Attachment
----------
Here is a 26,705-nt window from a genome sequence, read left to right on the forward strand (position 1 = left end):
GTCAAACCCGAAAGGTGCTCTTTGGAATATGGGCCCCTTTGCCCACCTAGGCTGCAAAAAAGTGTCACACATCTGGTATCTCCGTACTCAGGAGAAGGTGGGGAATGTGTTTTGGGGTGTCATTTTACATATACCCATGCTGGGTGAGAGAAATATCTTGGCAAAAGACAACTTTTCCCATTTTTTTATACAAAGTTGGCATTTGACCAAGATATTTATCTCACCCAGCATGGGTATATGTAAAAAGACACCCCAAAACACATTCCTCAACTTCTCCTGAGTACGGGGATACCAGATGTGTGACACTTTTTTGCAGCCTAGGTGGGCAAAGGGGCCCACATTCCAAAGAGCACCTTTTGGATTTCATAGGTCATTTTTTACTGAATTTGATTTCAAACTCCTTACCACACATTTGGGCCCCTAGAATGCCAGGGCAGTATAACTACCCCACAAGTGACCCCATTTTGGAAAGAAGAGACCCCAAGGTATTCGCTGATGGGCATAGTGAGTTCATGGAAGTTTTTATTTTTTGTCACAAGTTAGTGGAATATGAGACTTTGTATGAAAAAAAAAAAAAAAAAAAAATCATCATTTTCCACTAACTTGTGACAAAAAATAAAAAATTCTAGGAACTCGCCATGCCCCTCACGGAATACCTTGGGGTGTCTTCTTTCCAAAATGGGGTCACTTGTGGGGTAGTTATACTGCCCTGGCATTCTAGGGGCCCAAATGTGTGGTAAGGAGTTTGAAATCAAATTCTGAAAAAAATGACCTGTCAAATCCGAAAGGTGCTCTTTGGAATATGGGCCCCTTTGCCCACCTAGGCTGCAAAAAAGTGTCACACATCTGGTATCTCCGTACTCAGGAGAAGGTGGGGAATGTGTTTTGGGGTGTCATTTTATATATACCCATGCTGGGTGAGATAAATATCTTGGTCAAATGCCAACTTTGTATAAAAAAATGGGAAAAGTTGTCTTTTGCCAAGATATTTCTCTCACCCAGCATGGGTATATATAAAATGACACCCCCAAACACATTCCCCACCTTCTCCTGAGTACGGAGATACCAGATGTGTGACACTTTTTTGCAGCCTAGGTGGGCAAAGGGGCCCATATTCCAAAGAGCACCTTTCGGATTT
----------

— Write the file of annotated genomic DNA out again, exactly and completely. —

Here is a 26,705-nt window from a genome sequence, read left to right on the forward strand (position 1 = left end):
GTCAAACCCGAAAGGTGCTCTTTGGAATATGGGCCCCTTTGCCCACCTAGGCTGCAAAAAAGTGTCACACATCTGGTATCTCCGTACTCAGGAGAAGGTGGGGAATGTGTTTTGGGGTGTCATTTTACATATACCCATGCTGGGTGAGAGAAATATCTTGGCAAAAGACAACTTTTCCCATTTTTTTATACAAAGTTGGCATTTGACCAAGATATTTATCTCACCCAGCATGGGTATATGTAAAAAGACACCCCAAAACACATTCCTCAACTTCTCCTGAGTACGGGGATACCAGATGTGTGACACTTTTTTGCAGCCTAGGTGGGCAAAGGGGCCCACATTCCAAAGAGCACCTTTTGGATTTCATAGGTCATTTTTTACTGAATTTGATTTCAAACTCCTTACCACACATTTGGGCCCCTAGAATGCCAGGGCAGTATAACTACCCCACAAGTGACCCCATTTTGGAAAGAAGAGACCCCAAGGTATTCGCTGATGGGCATAGTGAGTTCATGGAAGTTTTTATTTTTTGTCACAAGTTAGTGGAATATGAGACTTTGTATGAAAAAAAAAAAAAAAAAAAAATCATCATTTTCCACTAACTTGTGACAAAAAATAAAAAATTCTAGGAACTCGCCATGCCCCTCACGGAATACCTTGGGGTGTCTTCTTTCCAAAATGGGGTCACTTGTGGGGTAGTTATACTGCCCTGGCATTCTAGGGGCCCAAATGTGTGGTAAGGAGTTTGAAATCAAATTCTGAAAAAAATGACCTGTCAAATCCGAAAGGTGCTCTTTGGAATATGGGCCCCTTTGCCCACCTAGGCTGCAAAAAAGTGTCACACATCTGGTATCTCCGTACTCAGGAGAAGGTGGGGAATGTGTTTTGGGGTGTCATTTTATATATACCCATGCTGGGTGAGATAAATATCTTGGTCAAATGCCAACTTTGTATAAAAAAATGGGAAAAGTTGTCTTTTGCCAAGATATTTCTCTCACCCAGCATGGGTATATATAAAATGACACCCCCAAACACATTCCCCACCTTCTCCTGAGTACGGAGATACCAGATGTGTGACACTTTTTTGCAGCCTAGGTGGGCAAAGGGGCCCATATTCCAAAGAGCACCTTTCGGATTT